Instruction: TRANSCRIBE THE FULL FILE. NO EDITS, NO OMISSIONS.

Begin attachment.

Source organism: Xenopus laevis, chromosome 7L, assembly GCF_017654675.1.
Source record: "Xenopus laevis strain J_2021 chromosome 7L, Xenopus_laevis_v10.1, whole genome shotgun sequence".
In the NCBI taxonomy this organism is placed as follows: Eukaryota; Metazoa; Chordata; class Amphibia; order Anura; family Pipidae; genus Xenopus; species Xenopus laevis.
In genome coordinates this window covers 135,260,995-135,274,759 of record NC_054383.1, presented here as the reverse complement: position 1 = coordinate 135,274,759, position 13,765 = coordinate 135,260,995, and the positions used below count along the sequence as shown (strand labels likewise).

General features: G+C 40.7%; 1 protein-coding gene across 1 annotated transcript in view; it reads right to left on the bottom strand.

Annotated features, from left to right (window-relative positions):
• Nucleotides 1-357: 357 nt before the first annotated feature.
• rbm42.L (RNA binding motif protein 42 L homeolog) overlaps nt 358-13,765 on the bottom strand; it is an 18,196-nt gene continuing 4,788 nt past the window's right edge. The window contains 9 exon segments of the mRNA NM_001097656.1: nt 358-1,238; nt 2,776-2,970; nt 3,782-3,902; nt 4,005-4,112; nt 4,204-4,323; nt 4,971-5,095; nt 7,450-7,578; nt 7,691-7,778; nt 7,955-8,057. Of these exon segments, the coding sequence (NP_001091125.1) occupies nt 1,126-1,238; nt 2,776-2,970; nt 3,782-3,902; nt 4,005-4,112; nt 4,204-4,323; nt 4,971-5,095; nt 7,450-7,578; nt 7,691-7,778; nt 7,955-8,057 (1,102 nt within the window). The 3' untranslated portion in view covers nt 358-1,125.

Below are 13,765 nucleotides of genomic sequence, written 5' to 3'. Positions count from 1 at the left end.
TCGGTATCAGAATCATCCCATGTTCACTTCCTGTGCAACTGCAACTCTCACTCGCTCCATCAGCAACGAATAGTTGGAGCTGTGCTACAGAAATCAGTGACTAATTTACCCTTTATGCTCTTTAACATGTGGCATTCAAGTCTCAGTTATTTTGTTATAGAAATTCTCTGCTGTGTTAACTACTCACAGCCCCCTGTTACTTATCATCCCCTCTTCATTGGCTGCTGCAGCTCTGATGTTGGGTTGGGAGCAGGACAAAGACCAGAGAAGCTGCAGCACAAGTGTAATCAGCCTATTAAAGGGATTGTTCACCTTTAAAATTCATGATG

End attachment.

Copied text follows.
Source organism: Xenopus laevis, chromosome 7L, assembly GCF_017654675.1.
Source record: "Xenopus laevis strain J_2021 chromosome 7L, Xenopus_laevis_v10.1, whole genome shotgun sequence".
In the NCBI taxonomy this organism is placed as follows: Eukaryota; Metazoa; Chordata; class Amphibia; order Anura; family Pipidae; genus Xenopus; species Xenopus laevis.
In genome coordinates this window covers 135,260,995-135,274,759 of record NC_054383.1, presented here as the reverse complement: position 1 = coordinate 135,274,759, position 13,765 = coordinate 135,260,995, and the positions used below count along the sequence as shown (strand labels likewise).

General features: G+C 40.7%; 1 protein-coding gene across 1 annotated transcript in view; it reads right to left on the bottom strand.

Annotated features, from left to right (window-relative positions):
• Nucleotides 1-357: 357 nt before the first annotated feature.
• rbm42.L (RNA binding motif protein 42 L homeolog) overlaps nt 358-13,765 on the bottom strand; it is an 18,196-nt gene continuing 4,788 nt past the window's right edge. The window contains 9 exon segments of the mRNA NM_001097656.1: nt 358-1,238; nt 2,776-2,970; nt 3,782-3,902; nt 4,005-4,112; nt 4,204-4,323; nt 4,971-5,095; nt 7,450-7,578; nt 7,691-7,778; nt 7,955-8,057. Of these exon segments, the coding sequence (NP_001091125.1) occupies nt 1,126-1,238; nt 2,776-2,970; nt 3,782-3,902; nt 4,005-4,112; nt 4,204-4,323; nt 4,971-5,095; nt 7,450-7,578; nt 7,691-7,778; nt 7,955-8,057 (1,102 nt within the window). The 3' untranslated portion in view covers nt 358-1,125.

Below are 13,765 nucleotides of genomic sequence, written 5' to 3'. Positions count from 1 at the left end.
TCGGTATCAGAATCATCCCATGTTCACTTCCTGTGCAACTGCAACTCTCACTCGCTCCATCAGCAACGAATAGTTGGAGCTGTGCTACAGAAATCAGTGACTAATTTACCCTTTATGCTCTTTAACATGTGGCATTCAAGTCTCAGTTATTTTGTTATAGAAATTCTCTGCTGTGTTAACTACTCACAGCCCCCTGTTACTTATCATCCCCTCTTCATTGGCTGCTGCAGCTCTGATGTTGGGTTGGGAGCAGGACAAAGACCAGAGAAGCTGCAGCACAAGTGTAATCAGCCTATTAAAGGGATTGTTCACCTTTAAAATTCATGATG